Processing trade and costs of incomplete liberalization: The case of China
Loren Brandt (),
Bingjing Li and
Peter M. Morrow
Journal of International Economics, 2021, vol. 131, issue C
A major objective of policies promoting processing trade in developing countries is integration with global markets. A central feature of processing regimes is that firms do not have to pay tariffs on imported inputs as long as they are used exclusively in the production of goods for export. These firms are typically restricted from selling output using imported inputs on the domestic market. These restrictions can be viewed as a form of incomplete liberalization due to protectionist motives. Using data from China for 2000–2007 for 109 industries, we study the welfare effects of these measures. Counterfactual experiments imply total welfare losses of 2.2% for China due to the restriction on selling processing output domestically, and even larger loses of 5.7% for labor. Gains from only the tariff exemption for processing firms however are negligible.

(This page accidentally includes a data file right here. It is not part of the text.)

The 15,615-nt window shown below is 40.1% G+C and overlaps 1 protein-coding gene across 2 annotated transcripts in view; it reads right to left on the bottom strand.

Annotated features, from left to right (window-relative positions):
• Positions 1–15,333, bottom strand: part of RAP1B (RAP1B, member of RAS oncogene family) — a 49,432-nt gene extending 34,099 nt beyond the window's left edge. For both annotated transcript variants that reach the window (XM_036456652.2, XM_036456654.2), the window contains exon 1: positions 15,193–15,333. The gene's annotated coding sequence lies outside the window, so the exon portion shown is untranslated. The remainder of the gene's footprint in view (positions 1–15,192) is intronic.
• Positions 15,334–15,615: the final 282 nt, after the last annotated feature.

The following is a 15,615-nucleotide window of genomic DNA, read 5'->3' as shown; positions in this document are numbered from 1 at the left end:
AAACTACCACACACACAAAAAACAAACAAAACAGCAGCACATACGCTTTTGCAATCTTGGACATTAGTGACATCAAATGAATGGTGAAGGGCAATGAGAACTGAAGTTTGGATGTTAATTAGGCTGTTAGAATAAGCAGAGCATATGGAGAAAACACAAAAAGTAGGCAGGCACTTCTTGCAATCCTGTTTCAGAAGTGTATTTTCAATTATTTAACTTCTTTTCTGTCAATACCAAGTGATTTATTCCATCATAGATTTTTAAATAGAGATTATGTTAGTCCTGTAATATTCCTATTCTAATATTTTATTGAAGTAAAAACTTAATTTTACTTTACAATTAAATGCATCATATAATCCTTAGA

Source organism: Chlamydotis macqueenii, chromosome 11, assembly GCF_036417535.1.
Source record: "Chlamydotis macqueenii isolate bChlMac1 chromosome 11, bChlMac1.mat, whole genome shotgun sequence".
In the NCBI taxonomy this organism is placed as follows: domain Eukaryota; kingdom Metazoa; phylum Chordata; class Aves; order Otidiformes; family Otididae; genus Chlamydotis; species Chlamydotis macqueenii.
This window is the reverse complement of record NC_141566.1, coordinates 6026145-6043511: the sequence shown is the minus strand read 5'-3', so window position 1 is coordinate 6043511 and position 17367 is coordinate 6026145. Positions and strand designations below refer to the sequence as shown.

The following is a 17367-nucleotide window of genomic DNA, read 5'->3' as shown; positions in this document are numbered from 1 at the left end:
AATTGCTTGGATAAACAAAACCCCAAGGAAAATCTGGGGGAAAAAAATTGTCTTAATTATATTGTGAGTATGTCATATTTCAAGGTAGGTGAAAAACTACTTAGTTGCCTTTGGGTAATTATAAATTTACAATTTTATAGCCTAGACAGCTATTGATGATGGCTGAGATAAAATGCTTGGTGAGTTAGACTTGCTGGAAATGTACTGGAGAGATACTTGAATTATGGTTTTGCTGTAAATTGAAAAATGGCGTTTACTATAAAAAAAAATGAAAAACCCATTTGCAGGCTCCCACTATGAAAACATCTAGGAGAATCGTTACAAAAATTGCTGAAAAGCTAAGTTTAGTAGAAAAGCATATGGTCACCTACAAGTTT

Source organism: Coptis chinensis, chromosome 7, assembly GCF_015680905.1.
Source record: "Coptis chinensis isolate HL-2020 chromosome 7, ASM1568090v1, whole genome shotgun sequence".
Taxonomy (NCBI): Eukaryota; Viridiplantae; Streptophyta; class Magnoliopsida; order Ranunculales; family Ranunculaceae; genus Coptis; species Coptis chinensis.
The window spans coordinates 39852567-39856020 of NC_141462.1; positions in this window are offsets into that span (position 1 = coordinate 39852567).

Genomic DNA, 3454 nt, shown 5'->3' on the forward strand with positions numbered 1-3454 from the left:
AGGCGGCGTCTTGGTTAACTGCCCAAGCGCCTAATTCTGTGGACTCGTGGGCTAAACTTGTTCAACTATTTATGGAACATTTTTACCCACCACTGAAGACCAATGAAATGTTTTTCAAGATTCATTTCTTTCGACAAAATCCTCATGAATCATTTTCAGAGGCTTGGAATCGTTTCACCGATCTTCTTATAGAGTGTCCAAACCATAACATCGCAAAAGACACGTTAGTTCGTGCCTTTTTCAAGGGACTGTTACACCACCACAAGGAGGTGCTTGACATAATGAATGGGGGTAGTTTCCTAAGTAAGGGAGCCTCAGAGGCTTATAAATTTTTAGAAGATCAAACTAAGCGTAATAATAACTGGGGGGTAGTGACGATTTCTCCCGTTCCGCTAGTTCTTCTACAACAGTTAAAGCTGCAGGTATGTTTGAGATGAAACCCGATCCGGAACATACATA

Keywords: China; Domestic Market Liberalization; Ricardian (search for similar items in EconPapers)
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Persistent link: https://EconPapers.repec.org/RePEc:eee:inecon:v:131:y:2021:i:c:s0022199621000301
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